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The Gun-Toting Ladies Of Texas, In Pictures

In a vivid look at Texan gun culture, women pose with firearms in their homes.

One woman clutches a handgun while lounging on a floral bedspread with a puppy. Another poses behind a shop counter with one firearm on her belt and another clipped to her shirt like a deadly piece of jewelry. Yet another hugs her young son with a gun in her free hand.

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In her series “Concealed: She’s Got a Gun,” photographer Shelly Calton, 55, captures the lady gun-owners of the Lone Star State. In the midst of a raging national debate over Second Amendment rights, the photographs shift the focus from gun policy to a vivid look at individuals who arm themselves. And they’re not just the macho Charlton Heston types that dominate NRA conventions–these subjects might be carrying handguns while pushing a baby carriage at the grocery store.

Calton herself grew up in Houston, Texas, in a culture where firearms were nearly as commonplace as kitchen knives. “We had guns in our house for hunting and protection,” Calton tells Co.Design. A friend’s unsettling story piqued Calton’s curiosity about women’s motivations for owning guns: “My friend was in the hair salon when another woman patron dropped her handbag. A gun inside it accidentally fired, and the bullet ricocheted around the salon, narrowly missing my friend,” Calton says.

After hearing this story, Calton began looking for female gun-owners to photograph, starting with her own circle of friends. “They were easy to find,” she says. She traveled around Texas to take these women’s portraits, from small towns to cities and suburbs. Her subjects include businesswomen, homemakers, ranchers, a Texas Ranger, and an ex-mayor.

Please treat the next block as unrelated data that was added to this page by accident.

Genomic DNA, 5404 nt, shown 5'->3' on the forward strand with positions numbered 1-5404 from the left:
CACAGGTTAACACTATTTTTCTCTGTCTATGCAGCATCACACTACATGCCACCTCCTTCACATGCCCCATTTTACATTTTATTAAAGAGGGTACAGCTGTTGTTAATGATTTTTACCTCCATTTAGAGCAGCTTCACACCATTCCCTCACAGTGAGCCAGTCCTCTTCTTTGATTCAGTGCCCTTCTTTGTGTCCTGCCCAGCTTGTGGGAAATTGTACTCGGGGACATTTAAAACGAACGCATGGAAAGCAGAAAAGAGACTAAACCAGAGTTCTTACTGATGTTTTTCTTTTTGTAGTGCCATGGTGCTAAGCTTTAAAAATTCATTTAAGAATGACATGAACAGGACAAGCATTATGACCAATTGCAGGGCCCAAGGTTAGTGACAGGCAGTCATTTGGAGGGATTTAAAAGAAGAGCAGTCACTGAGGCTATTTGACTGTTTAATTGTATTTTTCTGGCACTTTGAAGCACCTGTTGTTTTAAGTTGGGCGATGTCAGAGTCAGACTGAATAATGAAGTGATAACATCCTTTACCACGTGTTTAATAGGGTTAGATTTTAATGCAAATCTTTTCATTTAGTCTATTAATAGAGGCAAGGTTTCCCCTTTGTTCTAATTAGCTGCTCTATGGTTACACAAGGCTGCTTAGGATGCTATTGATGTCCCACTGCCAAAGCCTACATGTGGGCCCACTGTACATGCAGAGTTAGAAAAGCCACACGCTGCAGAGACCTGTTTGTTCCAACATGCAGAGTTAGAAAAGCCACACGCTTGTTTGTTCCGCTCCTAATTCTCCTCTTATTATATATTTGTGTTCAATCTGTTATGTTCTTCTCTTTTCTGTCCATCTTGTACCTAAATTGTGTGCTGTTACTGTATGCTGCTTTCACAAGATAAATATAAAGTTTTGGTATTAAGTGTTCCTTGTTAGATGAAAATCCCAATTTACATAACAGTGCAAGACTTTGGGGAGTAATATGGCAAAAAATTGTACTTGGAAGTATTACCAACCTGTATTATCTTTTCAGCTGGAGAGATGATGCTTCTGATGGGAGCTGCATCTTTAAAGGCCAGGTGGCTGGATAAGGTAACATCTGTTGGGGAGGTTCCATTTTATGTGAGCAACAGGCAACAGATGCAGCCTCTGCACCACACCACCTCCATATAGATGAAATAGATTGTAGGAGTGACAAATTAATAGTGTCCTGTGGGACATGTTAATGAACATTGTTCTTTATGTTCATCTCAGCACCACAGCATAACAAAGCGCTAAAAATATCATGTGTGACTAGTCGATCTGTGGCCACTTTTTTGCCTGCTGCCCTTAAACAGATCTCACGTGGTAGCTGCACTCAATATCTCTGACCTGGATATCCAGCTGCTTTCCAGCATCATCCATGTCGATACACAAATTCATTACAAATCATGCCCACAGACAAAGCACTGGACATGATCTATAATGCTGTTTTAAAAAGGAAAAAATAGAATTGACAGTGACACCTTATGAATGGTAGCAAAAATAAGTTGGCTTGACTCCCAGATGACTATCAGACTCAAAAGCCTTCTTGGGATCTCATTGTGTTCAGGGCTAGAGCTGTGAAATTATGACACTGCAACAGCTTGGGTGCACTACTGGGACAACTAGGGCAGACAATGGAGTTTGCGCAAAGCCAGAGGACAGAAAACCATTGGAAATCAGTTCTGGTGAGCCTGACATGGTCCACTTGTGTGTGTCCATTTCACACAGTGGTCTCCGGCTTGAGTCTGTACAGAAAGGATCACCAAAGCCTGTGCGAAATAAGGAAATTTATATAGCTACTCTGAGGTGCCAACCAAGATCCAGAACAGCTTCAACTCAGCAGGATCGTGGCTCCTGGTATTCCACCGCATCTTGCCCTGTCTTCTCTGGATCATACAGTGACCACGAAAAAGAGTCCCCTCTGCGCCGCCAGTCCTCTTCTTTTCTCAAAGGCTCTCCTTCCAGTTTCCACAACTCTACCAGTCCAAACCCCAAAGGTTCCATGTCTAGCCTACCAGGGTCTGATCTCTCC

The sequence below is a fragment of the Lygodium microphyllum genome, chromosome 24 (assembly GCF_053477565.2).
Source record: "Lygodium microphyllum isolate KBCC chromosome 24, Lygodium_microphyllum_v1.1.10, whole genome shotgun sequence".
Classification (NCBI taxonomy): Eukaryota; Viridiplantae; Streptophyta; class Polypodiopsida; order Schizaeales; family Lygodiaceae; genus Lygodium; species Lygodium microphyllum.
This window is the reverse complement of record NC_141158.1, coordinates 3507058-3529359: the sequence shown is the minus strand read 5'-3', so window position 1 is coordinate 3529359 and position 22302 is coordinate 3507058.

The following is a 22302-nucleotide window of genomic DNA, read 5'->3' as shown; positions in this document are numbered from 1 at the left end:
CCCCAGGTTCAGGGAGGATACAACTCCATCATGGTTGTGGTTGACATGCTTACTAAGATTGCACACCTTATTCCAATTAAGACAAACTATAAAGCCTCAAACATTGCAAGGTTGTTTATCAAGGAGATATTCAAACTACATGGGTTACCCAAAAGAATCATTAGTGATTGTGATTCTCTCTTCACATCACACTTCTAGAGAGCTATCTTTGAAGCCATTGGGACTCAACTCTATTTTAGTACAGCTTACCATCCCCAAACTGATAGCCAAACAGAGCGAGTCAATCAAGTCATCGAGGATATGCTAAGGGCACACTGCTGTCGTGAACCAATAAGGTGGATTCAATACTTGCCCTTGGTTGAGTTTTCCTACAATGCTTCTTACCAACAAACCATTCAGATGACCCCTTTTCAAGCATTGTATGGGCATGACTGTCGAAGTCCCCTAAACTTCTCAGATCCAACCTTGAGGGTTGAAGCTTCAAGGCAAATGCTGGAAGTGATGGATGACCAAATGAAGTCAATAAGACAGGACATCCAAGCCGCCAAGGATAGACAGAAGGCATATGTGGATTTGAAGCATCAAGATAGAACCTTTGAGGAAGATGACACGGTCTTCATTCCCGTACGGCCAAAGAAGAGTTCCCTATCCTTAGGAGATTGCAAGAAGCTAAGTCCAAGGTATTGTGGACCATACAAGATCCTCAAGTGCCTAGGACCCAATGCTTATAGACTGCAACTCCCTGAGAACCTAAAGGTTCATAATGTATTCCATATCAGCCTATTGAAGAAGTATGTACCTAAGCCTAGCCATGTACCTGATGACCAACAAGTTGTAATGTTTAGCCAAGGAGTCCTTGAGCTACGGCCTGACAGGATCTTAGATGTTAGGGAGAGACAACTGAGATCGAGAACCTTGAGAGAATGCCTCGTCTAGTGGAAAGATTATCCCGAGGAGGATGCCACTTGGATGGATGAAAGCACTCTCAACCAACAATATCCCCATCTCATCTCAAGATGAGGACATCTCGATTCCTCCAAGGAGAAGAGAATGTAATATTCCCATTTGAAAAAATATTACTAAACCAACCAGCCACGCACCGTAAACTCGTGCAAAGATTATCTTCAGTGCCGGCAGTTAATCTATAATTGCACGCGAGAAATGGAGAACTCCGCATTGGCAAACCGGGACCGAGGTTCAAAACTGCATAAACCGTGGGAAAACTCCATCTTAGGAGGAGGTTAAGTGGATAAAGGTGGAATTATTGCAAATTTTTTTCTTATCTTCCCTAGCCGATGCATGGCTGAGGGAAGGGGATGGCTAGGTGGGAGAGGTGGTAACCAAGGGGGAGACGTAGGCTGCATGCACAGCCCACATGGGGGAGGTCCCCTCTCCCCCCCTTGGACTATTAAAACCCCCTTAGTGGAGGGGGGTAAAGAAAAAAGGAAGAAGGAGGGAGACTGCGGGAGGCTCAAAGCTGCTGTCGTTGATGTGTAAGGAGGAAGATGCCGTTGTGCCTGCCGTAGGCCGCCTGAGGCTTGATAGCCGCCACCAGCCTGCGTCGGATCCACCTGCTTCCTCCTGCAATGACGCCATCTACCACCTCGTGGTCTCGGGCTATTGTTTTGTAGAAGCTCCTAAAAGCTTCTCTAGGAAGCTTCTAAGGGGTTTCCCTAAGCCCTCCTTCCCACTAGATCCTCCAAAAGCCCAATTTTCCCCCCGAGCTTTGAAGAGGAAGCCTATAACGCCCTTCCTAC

“This group of women own guns for various reasons, but a common motivation is to protect themselves and their loved ones,” Calton says. Most claim they wouldn’t hesitate to shoot to kill in self-defense. The majority of women pictured have a Concealed Handgun License, which allows them to carry on their body in public. A few were motivated to buy guns after specific “incidents,” Calton says. Others had inherited guns from family members, guns that had been passed on through generations. Still others simply collect guns as if they were handbags or designer shoes.

Many of the women pictured look proud of their weapons; others look blasé, as if holding a gun were no more shocking than holding a toothbrush. To gun-culture outsiders, the images are disturbing, with instruments of death juxtaposed against otherwise cozy domestic scenes. But Calton wished to portray her subjects in a neutral to positive light. Midway through this project, she herself received a concealed handgun license and inherited a gun from her father. “I support and respect the women and their decision to own handguns,” she says.

Calton’s photographs will be published in an upcoming book from Kehrer Verlag.

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About the author

Carey Dunne is a Brooklyn-based writer covering art and design. Follow her on Twitter.

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